Greek studio Kapsimalis Architects designed the two-storey building, which comprises four holiday apartments, for a Greek investor who lives in Australia. It occupies a previously vacant site on the side of Profitis Ilias mountain – Santorini's highest point – and enjoys sweeping views of the Aegean Sea.
The owner originally obtained permission to build on the site, which is in a protected nature zone, with a design by a civil engineer. However, he then asked architects Alexandros Kapsimalis and Marianna Kapsimali to develop the plan. The architects kept the same footprint but altered the design with an asymmetric conglomeration of white cubes inspired by local buildings.
"The building nods to the traditional style of local architecture, but in a modern way, with its plain white volumes, its asymmetric doors and windows, and the openness of the interior spaces," Alexandros Kapsimalis told Dezeen.
The architects, who recently completed another holiday home on the island, also designed the landscaping around the house. They used rocks excavated from the site to build a series of terraces and retaining walls.
"We wanted the landscaping to use the same materials and colours of the surrounding area, so it appears integrated with the steep mountain slope, and we wanted the white building to be the antithesis of these earthy colours," explained Kapsimalis.
Other buildings that have used local materials to link with their setting include a garden studio near Bath, England, built into a hill with local limestone, and a house in Suffolk with a grassy sedum roof that slopes down to the ground to join with its marshy surroundings.
For the Santorini building, Kapsimalis Architects arranged two apartments on each level, all with their own south-west-facing terrace. On the lower level, there are two pools adjoined by seating nooks, which were sunken into the ground to maintain clear views to the sea from the apartments.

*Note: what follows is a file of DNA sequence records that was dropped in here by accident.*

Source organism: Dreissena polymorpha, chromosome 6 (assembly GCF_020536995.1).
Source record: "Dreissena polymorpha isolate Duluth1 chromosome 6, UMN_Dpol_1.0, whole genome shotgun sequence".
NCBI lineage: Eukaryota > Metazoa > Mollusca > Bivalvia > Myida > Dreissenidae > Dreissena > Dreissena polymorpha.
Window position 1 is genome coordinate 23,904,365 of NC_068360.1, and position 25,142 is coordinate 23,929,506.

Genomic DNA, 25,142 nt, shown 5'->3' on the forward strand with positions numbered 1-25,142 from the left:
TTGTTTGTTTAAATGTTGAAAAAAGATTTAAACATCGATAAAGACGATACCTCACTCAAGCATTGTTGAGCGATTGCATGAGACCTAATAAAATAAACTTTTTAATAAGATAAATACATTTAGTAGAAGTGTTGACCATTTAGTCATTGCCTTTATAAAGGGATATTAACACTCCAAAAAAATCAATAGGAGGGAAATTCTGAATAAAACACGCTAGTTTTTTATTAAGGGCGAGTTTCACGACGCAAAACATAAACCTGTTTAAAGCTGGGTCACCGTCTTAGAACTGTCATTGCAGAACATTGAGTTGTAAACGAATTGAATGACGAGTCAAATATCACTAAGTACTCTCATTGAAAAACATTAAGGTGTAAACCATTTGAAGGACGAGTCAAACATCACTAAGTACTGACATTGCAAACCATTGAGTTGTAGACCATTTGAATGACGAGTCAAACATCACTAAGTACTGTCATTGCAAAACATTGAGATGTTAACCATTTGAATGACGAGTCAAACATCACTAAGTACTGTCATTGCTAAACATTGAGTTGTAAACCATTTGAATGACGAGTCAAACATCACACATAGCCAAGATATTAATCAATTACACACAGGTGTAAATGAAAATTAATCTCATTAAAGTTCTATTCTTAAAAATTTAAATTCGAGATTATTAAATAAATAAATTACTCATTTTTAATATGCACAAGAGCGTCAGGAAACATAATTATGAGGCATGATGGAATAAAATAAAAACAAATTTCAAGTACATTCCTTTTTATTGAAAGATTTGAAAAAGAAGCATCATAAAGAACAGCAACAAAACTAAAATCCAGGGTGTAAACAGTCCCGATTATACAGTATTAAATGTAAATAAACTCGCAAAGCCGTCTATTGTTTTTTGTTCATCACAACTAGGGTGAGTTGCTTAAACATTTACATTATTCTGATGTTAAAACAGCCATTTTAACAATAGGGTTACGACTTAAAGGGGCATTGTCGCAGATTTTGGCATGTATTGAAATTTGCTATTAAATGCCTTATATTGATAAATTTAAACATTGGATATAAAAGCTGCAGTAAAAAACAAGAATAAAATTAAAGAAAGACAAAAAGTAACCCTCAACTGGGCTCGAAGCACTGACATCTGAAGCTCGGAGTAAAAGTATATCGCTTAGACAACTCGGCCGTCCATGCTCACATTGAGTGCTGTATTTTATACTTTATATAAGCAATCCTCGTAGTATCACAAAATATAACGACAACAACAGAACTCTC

Partition walls were placed between the terraces to give the apartments privacy, but also allow for interaction between different guests.
"One of our main concerns was to create opportunities for interaction or separation between the guests," said Kapsimalis. "For this reason, we designed the building so they can approach each apartment from both sides, and we designed the terraces so that they are linked together."
Inside, the four apartments have open-plan layouts, with a bedroom, seating area, small kitchen, dining area and bathroom. Freestanding partition walls, open archways, and changes in floor levels were used to create subtle divisions between these different spaces.
The flooring and terraces were covered in the same grey cement plaster – a coating commonly used in the area – to create a sense of continuity between the interior and exterior.
The complex was built with a concrete frame and brick walls. The surfaces are covered in a white weatherproof plaster render, which will require maintenance every two to three years. Construction was completed in a year and cost €700,000 (£506,000).
"The biggest challenge was the excavation of the site and the processing of the solid stones, which was time-consuming," said Kapsimalis.
"Building within the protected nature zone was also a challenge," he added. "The complex was not allowed to exceed 200 square metres, and the height of each level could not exceed 4.5 metres."
Photography is by Julia Klimi.